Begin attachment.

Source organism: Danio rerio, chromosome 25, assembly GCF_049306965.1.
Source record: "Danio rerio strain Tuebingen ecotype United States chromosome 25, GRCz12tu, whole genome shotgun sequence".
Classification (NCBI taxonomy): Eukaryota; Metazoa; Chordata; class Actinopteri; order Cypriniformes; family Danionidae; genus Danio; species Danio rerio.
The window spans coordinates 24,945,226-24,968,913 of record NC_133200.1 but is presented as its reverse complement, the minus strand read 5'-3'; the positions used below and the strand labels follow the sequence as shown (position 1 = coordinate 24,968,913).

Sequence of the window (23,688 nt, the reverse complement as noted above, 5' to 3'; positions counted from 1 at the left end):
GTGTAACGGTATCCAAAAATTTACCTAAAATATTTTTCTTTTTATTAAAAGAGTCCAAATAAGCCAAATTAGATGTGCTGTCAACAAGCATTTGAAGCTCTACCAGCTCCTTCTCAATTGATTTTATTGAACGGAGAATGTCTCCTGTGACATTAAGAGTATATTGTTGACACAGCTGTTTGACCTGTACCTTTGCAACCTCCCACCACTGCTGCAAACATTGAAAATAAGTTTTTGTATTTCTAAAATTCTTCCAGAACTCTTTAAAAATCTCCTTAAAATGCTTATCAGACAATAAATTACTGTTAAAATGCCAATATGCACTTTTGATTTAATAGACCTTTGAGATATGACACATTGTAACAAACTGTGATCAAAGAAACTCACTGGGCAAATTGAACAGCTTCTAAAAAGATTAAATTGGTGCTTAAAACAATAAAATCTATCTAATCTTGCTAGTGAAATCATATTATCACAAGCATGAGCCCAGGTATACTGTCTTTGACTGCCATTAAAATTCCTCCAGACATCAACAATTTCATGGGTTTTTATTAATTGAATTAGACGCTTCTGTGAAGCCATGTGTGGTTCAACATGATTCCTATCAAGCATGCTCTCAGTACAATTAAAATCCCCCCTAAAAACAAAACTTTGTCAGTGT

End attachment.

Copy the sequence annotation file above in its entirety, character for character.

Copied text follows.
Source organism: Danio rerio, chromosome 25, assembly GCF_049306965.1.
Source record: "Danio rerio strain Tuebingen ecotype United States chromosome 25, GRCz12tu, whole genome shotgun sequence".
Classification (NCBI taxonomy): Eukaryota; Metazoa; Chordata; class Actinopteri; order Cypriniformes; family Danionidae; genus Danio; species Danio rerio.
The window spans coordinates 24,945,226-24,968,913 of record NC_133200.1 but is presented as its reverse complement, the minus strand read 5'-3'; the positions used below and the strand labels follow the sequence as shown (position 1 = coordinate 24,968,913).

Sequence of the window (23,688 nt, the reverse complement as noted above, 5' to 3'; positions counted from 1 at the left end):
GTGTAACGGTATCCAAAAATTTACCTAAAATATTTTTCTTTTTATTAAAAGAGTCCAAATAAGCCAAATTAGATGTGCTGTCAACAAGCATTTGAAGCTCTACCAGCTCCTTCTCAATTGATTTTATTGAACGGAGAATGTCTCCTGTGACATTAAGAGTATATTGTTGACACAGCTGTTTGACCTGTACCTTTGCAACCTCCCACCACTGCTGCAAACATTGAAAATAAGTTTTTGTATTTCTAAAATTCTTCCAGAACTCTTTAAAAATCTCCTTAAAATGCTTATCAGACAATAAATTACTGTTAAAATGCCAATATGCACTTTTGATTTAATAGACCTTTGAGATATGACACATTGTAACAAACTGTGATCAAAGAAACTCACTGGGCAAATTGAACAGCTTCTAAAAAGATTAAATTGGTGCTTAAAACAATAAAATCTATCTAATCTTGCTAGTGAAATCATATTATCACAAGCATGAGCCCAGGTATACTGTCTTTGACTGCCATTAAAATTCCTCCAGACATCAACAATTTCATGGGTTTTTATTAATTGAATTAGACGCTTCTGTGAAGCCATGTGTGGTTCAACATGATTCCTATCAAGCATGCTCTCAGTACAATTAAAATCCCCCCTAAAAACAAAACTTTGTCAGTGT